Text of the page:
Monthly Interest Rate                    1.6666%
            Minimum Payment:                       $  10.00  

If you pay it off in full every month, you wonít be charged any interest at all, unless the credit card company has a special clause stipulating a minimum, most do not.  

To continue our example, letís say you charged $200 the first time, got your 10% discount, so you paid $180. When you received your bill, you sent in $20. This same store had a great sale with an additional 15% off if you use your card. You had a party to go to, so you charged another $200, with your 15% discount you paid $170. Now you get your bill and letís see what it looks like:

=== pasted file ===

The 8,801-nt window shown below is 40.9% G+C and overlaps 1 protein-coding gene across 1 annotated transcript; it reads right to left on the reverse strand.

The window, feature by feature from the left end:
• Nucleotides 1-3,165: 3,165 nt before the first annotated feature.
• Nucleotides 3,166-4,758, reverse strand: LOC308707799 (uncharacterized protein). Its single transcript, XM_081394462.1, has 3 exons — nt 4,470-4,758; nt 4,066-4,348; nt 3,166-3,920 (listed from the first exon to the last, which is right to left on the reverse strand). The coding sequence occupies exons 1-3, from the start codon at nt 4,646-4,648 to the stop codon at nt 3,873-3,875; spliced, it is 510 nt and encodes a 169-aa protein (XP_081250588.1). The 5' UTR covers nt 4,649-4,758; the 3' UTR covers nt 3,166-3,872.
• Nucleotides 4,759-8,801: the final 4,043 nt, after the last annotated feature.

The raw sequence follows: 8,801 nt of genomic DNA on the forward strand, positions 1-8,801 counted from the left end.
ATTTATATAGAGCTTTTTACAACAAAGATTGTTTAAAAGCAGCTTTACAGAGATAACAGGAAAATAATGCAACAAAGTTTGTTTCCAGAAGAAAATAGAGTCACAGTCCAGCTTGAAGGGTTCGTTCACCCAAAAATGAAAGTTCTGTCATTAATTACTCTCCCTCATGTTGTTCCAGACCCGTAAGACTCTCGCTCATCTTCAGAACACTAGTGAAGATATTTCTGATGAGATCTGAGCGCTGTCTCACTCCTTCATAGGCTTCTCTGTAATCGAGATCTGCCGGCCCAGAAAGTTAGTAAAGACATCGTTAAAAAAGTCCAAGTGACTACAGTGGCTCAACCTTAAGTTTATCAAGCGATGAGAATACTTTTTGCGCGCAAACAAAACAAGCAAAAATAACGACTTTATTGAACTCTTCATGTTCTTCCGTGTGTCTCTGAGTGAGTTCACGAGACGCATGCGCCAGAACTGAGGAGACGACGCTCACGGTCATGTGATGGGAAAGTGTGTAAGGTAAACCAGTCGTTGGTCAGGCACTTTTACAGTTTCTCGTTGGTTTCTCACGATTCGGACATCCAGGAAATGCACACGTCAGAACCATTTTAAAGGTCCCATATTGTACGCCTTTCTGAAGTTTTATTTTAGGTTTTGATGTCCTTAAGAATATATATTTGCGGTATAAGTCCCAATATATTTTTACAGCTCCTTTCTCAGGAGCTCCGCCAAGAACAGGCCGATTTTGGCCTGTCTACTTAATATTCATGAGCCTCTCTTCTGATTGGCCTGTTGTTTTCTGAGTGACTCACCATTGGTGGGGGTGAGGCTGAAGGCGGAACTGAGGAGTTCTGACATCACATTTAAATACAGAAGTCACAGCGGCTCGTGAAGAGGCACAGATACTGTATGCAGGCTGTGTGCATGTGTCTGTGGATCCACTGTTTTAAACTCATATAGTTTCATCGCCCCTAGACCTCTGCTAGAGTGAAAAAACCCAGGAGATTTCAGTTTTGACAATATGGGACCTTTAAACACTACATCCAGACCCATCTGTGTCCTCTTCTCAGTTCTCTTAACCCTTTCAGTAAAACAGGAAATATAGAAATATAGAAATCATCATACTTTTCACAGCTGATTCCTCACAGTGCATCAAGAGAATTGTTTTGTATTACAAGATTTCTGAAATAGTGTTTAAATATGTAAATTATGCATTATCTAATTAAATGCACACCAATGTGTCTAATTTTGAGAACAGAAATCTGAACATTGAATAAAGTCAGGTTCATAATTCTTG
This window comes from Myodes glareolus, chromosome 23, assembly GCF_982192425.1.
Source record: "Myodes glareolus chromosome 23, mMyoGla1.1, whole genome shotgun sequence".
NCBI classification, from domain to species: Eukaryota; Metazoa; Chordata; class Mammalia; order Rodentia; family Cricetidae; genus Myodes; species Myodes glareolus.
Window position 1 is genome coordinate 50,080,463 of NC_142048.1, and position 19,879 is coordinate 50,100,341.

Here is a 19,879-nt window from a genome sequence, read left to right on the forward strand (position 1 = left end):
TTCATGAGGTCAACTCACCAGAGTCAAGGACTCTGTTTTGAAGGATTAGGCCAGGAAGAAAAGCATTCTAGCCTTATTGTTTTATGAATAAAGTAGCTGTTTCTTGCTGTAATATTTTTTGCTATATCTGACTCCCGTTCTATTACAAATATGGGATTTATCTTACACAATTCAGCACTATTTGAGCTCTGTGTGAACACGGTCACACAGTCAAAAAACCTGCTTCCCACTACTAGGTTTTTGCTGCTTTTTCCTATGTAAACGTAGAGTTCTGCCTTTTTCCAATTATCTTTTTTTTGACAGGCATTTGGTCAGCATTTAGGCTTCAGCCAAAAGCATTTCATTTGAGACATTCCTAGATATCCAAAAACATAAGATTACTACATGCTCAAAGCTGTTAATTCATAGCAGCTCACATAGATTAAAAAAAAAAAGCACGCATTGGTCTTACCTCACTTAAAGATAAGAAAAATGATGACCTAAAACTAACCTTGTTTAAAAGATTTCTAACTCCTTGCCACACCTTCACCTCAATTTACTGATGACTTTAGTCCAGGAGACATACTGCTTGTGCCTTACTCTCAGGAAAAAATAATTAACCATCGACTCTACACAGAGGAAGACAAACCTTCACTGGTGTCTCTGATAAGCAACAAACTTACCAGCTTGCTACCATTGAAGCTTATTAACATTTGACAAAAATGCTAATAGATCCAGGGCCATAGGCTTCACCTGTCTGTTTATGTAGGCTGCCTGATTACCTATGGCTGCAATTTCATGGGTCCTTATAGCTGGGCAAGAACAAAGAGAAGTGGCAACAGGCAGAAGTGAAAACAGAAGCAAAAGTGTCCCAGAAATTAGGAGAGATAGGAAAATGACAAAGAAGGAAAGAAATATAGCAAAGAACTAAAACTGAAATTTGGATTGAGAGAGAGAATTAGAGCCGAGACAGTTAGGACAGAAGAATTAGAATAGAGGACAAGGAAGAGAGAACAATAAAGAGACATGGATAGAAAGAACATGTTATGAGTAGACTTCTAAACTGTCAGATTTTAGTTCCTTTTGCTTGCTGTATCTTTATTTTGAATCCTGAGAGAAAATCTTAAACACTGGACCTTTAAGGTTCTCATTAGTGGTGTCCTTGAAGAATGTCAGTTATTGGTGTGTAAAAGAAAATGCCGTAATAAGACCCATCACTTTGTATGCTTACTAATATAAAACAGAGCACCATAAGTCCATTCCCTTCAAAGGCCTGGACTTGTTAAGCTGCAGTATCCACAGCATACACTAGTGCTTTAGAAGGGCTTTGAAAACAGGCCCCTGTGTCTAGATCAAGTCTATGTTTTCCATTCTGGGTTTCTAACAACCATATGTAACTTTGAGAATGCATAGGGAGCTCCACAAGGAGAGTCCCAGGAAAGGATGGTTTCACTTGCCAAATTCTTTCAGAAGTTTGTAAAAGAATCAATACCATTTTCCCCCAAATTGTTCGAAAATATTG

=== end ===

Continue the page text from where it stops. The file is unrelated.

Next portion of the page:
Previous balance                         $180.00
            Payment Received                      $  20.00
New charges                                $170.00
            Interest charges                           $    4.16
            Total Balance                               $334.16
            Minimum Payment:                      $  10.00  

Because you didnít pay your balance in full, you were charged interest on the $160 left from last month, plus $100 of the new charges done a few weeks after the first charge, but after the first bill cycle ended.


Now if you only pay another $20-30, or worse the minimum, you will pay another $5 and change in interest and this will continue. So after 10 months, you will have paid back the two discounts you received. This is their intention! If you keep charging this will make it worse.